Voyeurism

The crime of voyeurism criminalizes spying or surveilling to gratify sexual desire. It is often called the “Peeping Tom crime,” and the voyeurism statute is sometimes called the “Peeping Tom law.”

There are many ways to commit voyeurism. The classic way is to peek in a bedroom window.  Another common way is to hide a camera in a private place, such as a bathroom or locker room.  As cameras have become smaller and more sophisticated, voyeurism cases have increased.

Defending Against Voyeurism Allegations

As detailed below, the voyeurism statute has several particular requirements. At the Marshall Defense Firm, we start by rigorously examining the evidence concerning each of them. If even one of the critical requirements can be defeated, the charge fails.

We also look at whether the evidence against the accused can be excluded from trial. Under the exclusionary rule, evidence that has been seized in violation of the rights of the accused often must be excluded from trial. See below for more on illegal seizures in voyeurism cases.

Washington Law on Voyeurism

In Washington State a person can commit voyeurism in either of two ways:

  • A person knowingly views, photographs, or films another person;
    • without that person’s consent and in a place where that person has a reasonable expectation of privacy;
    • with the purpose of arousing or gratifying a sexual desire.

Or

  • A person knowingly views, photographs, or films the intimate areas of another person;
    • without that person’s knowledge and under circumstances where that person has a reasonable expectation of privacy, whether in public or in private;
    • with the purpose of arousing or gratifying a sexual desire.

The voyeurism statute contains special definitions of many of its terms.

Upskirting

A popular modern way to commit voyeurism is “upskirt” photography. A strategically-placed hidden camera is aimed up the skirt of an unsuspecting woman.

Laws in many states do not make upskirting illegal. Washington, however, has deliberately written the voyeurism statute to criminalize upskirting.

Consequences of A Voyeurism Conviction

Voyeurism is a Class C felony. A person convicted of voyeurism can be sentenced to as much as five years in prison (actual sentences depend heavily on the number of counts and whether the offender has any prior felony convictions.)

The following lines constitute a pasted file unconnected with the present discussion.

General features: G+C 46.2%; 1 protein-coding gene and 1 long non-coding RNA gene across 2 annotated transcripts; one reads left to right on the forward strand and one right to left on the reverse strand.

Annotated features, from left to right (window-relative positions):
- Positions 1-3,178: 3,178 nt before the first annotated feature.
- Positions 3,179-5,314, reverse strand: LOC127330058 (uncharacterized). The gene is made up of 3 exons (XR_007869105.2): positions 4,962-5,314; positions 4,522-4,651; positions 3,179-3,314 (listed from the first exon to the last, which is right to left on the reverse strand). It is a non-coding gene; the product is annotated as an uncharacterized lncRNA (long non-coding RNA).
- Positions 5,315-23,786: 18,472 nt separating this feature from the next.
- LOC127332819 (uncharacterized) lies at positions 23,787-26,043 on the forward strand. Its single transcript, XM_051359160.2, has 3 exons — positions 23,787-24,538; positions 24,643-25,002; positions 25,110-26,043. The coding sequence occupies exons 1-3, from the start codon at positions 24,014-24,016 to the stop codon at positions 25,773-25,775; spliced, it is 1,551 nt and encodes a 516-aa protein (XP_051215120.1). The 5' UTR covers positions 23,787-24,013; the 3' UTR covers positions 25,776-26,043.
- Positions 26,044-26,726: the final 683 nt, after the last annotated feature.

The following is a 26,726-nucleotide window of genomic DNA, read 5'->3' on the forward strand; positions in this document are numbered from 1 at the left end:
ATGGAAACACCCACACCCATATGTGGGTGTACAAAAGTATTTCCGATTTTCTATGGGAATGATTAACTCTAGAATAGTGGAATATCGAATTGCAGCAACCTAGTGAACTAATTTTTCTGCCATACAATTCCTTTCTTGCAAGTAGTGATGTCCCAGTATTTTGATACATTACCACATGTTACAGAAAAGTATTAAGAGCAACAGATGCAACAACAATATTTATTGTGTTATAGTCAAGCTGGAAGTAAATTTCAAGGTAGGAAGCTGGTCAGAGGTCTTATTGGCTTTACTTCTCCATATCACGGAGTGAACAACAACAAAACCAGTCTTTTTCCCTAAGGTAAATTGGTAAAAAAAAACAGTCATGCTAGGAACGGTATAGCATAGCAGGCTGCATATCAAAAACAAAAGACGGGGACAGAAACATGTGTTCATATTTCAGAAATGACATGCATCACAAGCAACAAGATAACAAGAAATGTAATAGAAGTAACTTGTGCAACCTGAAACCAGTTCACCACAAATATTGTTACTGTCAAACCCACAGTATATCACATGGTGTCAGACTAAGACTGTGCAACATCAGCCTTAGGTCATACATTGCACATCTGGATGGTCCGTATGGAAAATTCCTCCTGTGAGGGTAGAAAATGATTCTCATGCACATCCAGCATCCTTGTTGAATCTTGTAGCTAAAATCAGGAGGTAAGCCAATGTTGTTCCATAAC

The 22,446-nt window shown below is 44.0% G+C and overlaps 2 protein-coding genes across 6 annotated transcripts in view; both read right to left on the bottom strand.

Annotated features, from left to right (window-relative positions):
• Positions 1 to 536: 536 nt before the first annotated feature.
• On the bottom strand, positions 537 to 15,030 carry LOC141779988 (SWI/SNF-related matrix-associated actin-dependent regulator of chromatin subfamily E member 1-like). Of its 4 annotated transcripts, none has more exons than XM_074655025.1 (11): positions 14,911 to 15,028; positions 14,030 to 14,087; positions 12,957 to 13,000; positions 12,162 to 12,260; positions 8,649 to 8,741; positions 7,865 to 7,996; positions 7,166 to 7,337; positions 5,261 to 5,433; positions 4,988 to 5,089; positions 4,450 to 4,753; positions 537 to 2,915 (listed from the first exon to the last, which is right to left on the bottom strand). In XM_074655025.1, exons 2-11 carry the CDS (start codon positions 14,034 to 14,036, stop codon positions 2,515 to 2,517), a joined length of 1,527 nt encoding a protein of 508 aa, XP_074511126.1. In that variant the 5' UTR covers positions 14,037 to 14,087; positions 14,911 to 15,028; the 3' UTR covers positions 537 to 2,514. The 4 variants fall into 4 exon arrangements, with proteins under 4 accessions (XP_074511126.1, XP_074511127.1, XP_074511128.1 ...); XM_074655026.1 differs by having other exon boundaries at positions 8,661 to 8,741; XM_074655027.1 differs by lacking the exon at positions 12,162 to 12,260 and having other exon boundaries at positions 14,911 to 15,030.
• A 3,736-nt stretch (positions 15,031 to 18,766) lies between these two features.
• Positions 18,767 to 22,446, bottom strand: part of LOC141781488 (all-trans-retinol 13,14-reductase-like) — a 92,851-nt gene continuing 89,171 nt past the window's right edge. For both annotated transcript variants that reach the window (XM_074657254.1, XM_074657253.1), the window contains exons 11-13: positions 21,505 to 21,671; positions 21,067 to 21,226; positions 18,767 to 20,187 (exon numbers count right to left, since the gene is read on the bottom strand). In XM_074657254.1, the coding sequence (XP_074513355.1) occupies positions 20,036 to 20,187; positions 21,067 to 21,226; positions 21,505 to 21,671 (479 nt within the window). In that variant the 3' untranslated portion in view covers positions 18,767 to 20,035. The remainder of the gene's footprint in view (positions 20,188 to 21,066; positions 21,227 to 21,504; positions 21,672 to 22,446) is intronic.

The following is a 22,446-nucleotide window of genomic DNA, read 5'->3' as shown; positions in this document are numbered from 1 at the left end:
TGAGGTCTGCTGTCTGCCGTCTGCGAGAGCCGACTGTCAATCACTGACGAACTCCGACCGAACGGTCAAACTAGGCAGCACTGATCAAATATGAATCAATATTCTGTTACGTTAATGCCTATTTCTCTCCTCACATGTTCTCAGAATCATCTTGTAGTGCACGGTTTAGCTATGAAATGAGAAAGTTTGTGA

Since voyeurism is designated a sex offense under Washington law, any voyeurism offender who is placed on community custody (akin to probation or parole) should expect to have his freedom of movement restricted quite a bit. The offender may also be prohibited from living in parts of town that contain schools, parks, and playgrounds.

A conviction for voyeurism also requires the person to register as a sex offender for ten years.

Voyeurism Defense

Every voyeurism case has its own particular circumstances and evidence. At the Marshall Defense Firm, we analyze each case to determine how to proceed with the defense.

Sometimes there is a weakness in the evidence that the accused “knowingly” viewed, photographed, or filmed another person. Inadvertent viewing or accidental filming does not qualify as voyeurism.

Illegally seized evidence

Often voyeurism charges arise when recordings are discovered on someone’s smartphone or computer. In those cases, the defense attorney must thoroughly investigate when the images were placed on the device, where they were stored, and, most important, how they were put on the device. The attorney needs to be familiar with computer forensic tools, proper investigation procedures, and legal limits on law enforcement searches and seizures. At the Marshall Defense Firm, we work with savvy computer forensic experts to see whether the State’s evidence really proves all the things the prosecutor says it proves.

The defense attorney needs to mount a strong defense to rebut the State’s evidence and also to attack the manner in which they obtained that evidence.

What It’s Like to Have the Marshall Defense Firm in Your Corner

Respect and compassion are the foundation of our work. We take time to get to know you and your case. It’s where our fierce advocacy for you begins.

Then there’s our experience. For decades we have defended special-assault cases like voyeurism. From that and our on-going study of the law, medicine, and psychology involved in these cases, we have exceptional skill.

And we pool that skill. We work as a team. We know that no one lawyer, no matter how brilliant, will have all the good ideas for your case.

Our final ingredient is relentless investigation and preparation. When we step into court to defend you, we are ready to do it well.

If you or a loved one needs services like ours, contact us at 206.826.1400 or info@marshalldefense.com for an appointment.